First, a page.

Lesson 3: Predominants and Subdominants

ok, let’s talk about minor.

Listen to the first 15 seconds of these two recordings:

https://www.youtube.com/watch?v=zB9INrprn0M

https://www.youtube.com/watch?v=1zvRWFD_1_M

The first recording is the first movement (“Prelude”) from JS Bach’s Partita no 3 in E major, and the second is the fifth movement (“Chaconne”) from Bach’s Partita no 2 in D minor, both for unaccompanied Violin. While any key (major, minor, or otherwise) can have many different moods and emotions, the first way we often differentiate between major and minor is by assigning major to “happy” or “bright” emotions, and minor to “sad” or “dark” emotions. These two pieces highlight that simplified binary pretty well.

Now last week, we introduced major solfège, do re mi fa so la ti do, to correspond with notes of a major scale, so we could talk about melodic function and relationships. In minor, we will use slightly different solfège. A minor scale is more flexible than a major scale, have a couple of notes that are more unstable due to a whole host of historical, psychological, and physiological reasons. The basis for a minor scale starts out as do re me fa so le te do, or A to A on the white keys of the piano (pronounced doe ray may fah so lay tay doe). Notice those three solfège names that are different from the major scale. These three notes are one half step lower than the parallel major scale (parallel keys start on the same do, but have different modes). Remember the Mozart last week was in A major? Those note names were A B C# D E F# G# A. A minor has A B C D E F G A. See how the third, sixth, and seventh solfège correspond to the changing scale members? So in minor, the tonic chord is do me so, instead of do mi so like it was last week.

Remember that dominant was so ti re in major. Try playing so te re, and then move to do me so. Doesn’t quite have the same sense of finality that it does in major, does it? Since that ti do half step is a big part of why we feel a pull from tonic to dominant, most composers in the European classical tradition have borrowed the ti, also called raised seventh or leading tone, into a minor key. If you’re a singer, you may have run into a situation where you had to try to sing from le up to ti (if not, give it a try). That’s F to G#, if we continue in A minor. That interval is bigger than a whole step, so we refer to it as an augmented second. It’s fairly difficult to sing in tune with other singers, so when moving melodically up to ti, it’s pretty common to sing/play la ti do, even in minor.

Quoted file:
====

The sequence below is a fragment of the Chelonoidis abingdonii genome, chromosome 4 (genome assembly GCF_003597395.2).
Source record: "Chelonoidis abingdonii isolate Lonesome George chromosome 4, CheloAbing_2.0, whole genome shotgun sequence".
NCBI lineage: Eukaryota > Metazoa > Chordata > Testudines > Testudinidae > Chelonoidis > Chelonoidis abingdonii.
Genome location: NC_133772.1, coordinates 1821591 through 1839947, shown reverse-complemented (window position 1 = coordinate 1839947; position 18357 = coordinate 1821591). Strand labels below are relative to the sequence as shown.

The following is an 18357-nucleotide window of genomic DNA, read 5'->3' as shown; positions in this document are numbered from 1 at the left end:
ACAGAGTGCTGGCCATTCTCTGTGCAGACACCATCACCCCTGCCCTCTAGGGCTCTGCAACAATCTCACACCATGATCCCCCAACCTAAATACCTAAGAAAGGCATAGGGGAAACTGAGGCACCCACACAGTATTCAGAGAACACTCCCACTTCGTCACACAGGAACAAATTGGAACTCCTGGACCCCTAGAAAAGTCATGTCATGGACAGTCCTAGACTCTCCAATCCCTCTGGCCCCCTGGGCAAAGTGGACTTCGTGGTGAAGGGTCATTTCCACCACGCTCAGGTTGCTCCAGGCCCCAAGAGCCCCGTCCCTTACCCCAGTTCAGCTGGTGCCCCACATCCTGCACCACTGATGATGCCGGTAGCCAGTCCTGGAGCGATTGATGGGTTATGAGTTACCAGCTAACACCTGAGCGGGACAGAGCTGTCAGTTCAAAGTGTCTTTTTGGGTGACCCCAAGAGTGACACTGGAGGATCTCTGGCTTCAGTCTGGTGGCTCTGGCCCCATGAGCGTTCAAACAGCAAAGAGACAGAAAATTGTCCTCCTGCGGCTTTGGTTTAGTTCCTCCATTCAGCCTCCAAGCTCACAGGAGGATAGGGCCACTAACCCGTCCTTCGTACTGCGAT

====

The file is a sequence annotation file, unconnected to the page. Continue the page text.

Therefore, solfège notes available in minor (under specific circumstances for each!) are do re me fa so le/la te/ti do. Some are more common melodically, while others are more common harmonically, so sometimes you’ll hear people refer to the natural, harmonic, and melodic minor scales or collections. I know I played three different kinds of minor scales as a kid in piano lessons!

 

On to the topic of the day: Predominants.

Notice how there’s a few notes in the scale that stay the same between major and minor? do re fa so are the same in both. We’ll talk more about chords built on re soon, but for this week, we want to talk about chords built on fa. Tonic and Dominant are the chords built on do and so. The chord built on fafa la do in major, or fa le do in minor – is the Predominant we are discussing today.

Listen again to the beginning of the Bach Chaconne: https://www.youtube.com/watch?v=1zvRWFD_1_M

chaconne-ph-1-2

(This score includes an analysis with some teasers for upcoming weeks: numbers and more letters!) A Chaconne is a type of musical piece that has a recurring chordal pattern. Notice that the last chord of each line/phrase is a dominant. Dominants are often easier to hear in minor, because the ti sounds a bit out of place. Visually, dominants are also quick to spot in minor, because the notation includes sharps for that raised leading tone. Since this is D minor, our dominant is spelled A C# E, and will sound most strongly as dominant when the A is the lowest note.

Notice that the chord preceding the dominant (on the first beat of the last measure), is based on fa. We usually describe predominant as have a feeling of transition, but it comes by its name by being before the dominant. If you can’t feel the transitory, predominant-ness of this chord yet, it’s ok. It’s definitely more vague of a feeling than the stability/instability spectrum of tonics and dominants. The predominant is built on fa, here fa le do because we’re in minor. These notes are G B♭ and D in this key. (The flat is in the key signature to the left of the line, indicating that every B should be ♭ unless otherwise noted.) I mark this with a p – lower case to indicate minor – when doing analysis.

Predominants, like tonics, can be both major and minor chords, usually matching the key (whereas a dominant is almost always a major chord, with a raised leading tone in minor). After some practice/experience, you can get a pretty strong feeling for fa based chords. Predominants are often modified, so we’ll talk lots about them later. Just remember for now that fa is involved, and it comes before the dominant. The stereotypical phrase progression that we’ll be working with is T P D T, starting on tonic, moving through predominant to dominant, dominant pulls back to tonic. While there are variations (half cadences where the phrase ends open, on dominant for one), a large amount of music can be understood around this framework.

 

That penultimate phrase position is not the only place that chords based on fa occur, however. Sometimes this chord appears directly before the tonic in a cadence, without the dominant in between. It’d be odd to call it a predominant in that case, if no dominant followed. So, when a chord based on fa goes directly to tonic, we’ll call it a subdominant – in these situations it acts a little like a dominant chord, pulling to tonic.[*] This type of cadence S T is called a plagal cadence because of some leftover pseudo-Greek conventions from medieval church modes.